A 4340-forged steel crankshaft from Callies was used, delivering a 4.000-in stroke that co
So, rather than tear down an expensive LS7 and discard most of its rotating parts, Thomson started with GMPP's LSX iron block and machined it for 4.125-inch bores. The LS7 does come with an admirably strong forged crankshaft, but again, because Thomson was starting from scratch, he used a forged crank from Callies. As for the rods and pistons, they were sourced from Oliver and Diamond, respectively, the latter featuring a friction-reducing skirt coating and a heat-resistant top coating.
Another reason Thomson didn't use the factory LS7 to start with was the heads. Although they're respected for their cavernous ports and straight pathways to the combustion chambers, they aren't compatible with the intake ports of the LS9 supercharger manifold. Consequently, there was no choice but to use LS9 heads. Thomson did, however, manage to up the ante by procuring an early set of new LSX-LS9 heads from GMPP (PN 19213963). They're based on the stock LS9 piece, but feature a six-bolt-per-cylinder design that provides significantly greater clamping strength than the stockers' four bolts per cylinder. That's important for preventing head gasket failure under higher boost.
Stock LS engines have press-fit dampers and consequently no keyway on the crankshaft. To p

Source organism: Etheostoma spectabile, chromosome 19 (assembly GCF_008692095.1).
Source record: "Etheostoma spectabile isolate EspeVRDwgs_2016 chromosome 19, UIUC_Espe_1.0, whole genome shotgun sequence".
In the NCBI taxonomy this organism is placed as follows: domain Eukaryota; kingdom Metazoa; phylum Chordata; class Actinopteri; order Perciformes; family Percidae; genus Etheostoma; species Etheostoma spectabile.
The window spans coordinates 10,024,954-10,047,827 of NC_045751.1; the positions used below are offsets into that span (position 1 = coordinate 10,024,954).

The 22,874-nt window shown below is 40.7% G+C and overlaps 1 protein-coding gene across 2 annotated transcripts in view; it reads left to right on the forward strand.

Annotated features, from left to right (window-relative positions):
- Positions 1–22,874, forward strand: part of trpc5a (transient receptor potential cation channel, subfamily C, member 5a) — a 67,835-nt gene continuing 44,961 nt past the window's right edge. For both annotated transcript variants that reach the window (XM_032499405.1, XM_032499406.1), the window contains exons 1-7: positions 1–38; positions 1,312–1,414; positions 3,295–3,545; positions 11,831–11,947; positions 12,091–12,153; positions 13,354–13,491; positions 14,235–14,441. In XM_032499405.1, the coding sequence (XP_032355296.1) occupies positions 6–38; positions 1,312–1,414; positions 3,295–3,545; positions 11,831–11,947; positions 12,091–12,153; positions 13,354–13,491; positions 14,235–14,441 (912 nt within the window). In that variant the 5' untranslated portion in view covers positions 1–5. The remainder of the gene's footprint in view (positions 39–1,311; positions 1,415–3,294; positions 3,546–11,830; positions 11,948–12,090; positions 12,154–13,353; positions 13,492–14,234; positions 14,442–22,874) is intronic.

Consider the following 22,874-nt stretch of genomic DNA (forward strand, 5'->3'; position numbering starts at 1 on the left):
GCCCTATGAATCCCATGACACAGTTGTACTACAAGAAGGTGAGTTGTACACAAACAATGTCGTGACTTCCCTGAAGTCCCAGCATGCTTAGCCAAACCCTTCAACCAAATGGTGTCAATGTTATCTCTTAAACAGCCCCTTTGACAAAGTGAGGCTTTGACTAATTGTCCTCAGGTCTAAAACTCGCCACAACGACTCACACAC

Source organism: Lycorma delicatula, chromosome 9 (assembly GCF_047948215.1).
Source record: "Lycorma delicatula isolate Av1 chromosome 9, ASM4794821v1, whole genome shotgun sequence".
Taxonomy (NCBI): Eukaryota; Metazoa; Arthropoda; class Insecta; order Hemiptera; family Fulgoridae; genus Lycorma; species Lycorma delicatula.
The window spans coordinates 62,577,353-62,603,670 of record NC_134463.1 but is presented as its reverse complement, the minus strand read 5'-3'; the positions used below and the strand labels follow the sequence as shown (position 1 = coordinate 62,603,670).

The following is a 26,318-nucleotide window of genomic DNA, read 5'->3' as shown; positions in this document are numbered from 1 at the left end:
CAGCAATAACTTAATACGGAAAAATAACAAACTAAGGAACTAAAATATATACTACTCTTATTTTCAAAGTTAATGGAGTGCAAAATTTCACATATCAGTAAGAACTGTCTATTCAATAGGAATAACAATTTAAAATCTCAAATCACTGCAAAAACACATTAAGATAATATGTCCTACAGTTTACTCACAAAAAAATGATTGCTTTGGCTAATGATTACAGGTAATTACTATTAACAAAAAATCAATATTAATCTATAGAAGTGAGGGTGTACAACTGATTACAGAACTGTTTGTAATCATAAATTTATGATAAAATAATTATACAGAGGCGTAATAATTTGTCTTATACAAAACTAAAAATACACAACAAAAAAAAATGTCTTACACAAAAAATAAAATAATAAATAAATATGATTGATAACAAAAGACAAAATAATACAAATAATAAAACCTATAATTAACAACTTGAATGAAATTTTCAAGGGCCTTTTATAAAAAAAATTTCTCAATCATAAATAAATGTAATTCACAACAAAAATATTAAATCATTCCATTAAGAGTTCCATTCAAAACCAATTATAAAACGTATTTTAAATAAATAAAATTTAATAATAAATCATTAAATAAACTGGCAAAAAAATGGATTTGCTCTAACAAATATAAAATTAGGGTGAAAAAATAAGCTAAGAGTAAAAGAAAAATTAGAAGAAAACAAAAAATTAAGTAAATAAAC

It's true that LS9 heads don't flow as much as LS7 units, but that's not a detriment in this project, because when the boost level is up, the blower is supplying all the airflow the heads can manage. And fortunately, the LS9 heads are based on the excellent L92 design, with the addition of swirl-inducing wings cast into the intake ports for better mixture motion. The valvetrain consists of 2.16-inch titanium intake valves, and Thomson inserted 1.59-inch Inconel exhaust valves (in place of the sodium-filled stockers). Standard springs, retainers, and pushrods were used.
Capping the 7.0-liter long block, of course, is that Eaton twin-vortex blower. Its four-lobe rotor design delivers a quasi-screw-type profile, helping the blower deliver better low-end torque and high-end horsepower-the areas were Roots blowers are typically the weakest.
Dyno Testing And Conclusion
Testing was conducted using an E67 controller and blowing through stock LS7 exhaust manifolds. It was immediately clear the extra volume of the 7.0-liter engine was a factor to contend with. With the stock supercharger drive pulley, the blower could only deliver about 5 pounds of boost to the larger-diameter cylinders.
Forged I-beam rods (in the stock, 6.067-in length) from Oliver were used in place of the L
It was a baseline, to be sure, but even with that, the engine spit out about the same power as a stock LS9-at only half the boost. A new, smaller pulley was quickly milled, and the testing resumed. The results were more impressive: 710 hp and 780 lb-ft of torque. That's more than 70 additional horses and a whopping 176 more lb-ft from an engine that's only about 13.5 percent larger in displacement. In fact, that 780 lb-ft figure represents nearly 30 percent more torque than the already robust stock LS9-and that's what you really feel with this engine.
Think about all the superlatives and hyperbole used in magazine stories over the years to describe a combination with "earth moving" torque, and they still come up short next to this engine. Without a doubt, a super-strong transmission and rear axle would be must-haves with this monster.
We're looking forward to getting a look at the owner's Corvette project when it's completed. It's bound to discourage more than a few Porsche pilots on the Autobahn.
View a video of this engine on the dyno at www.thomsonautomotive.com.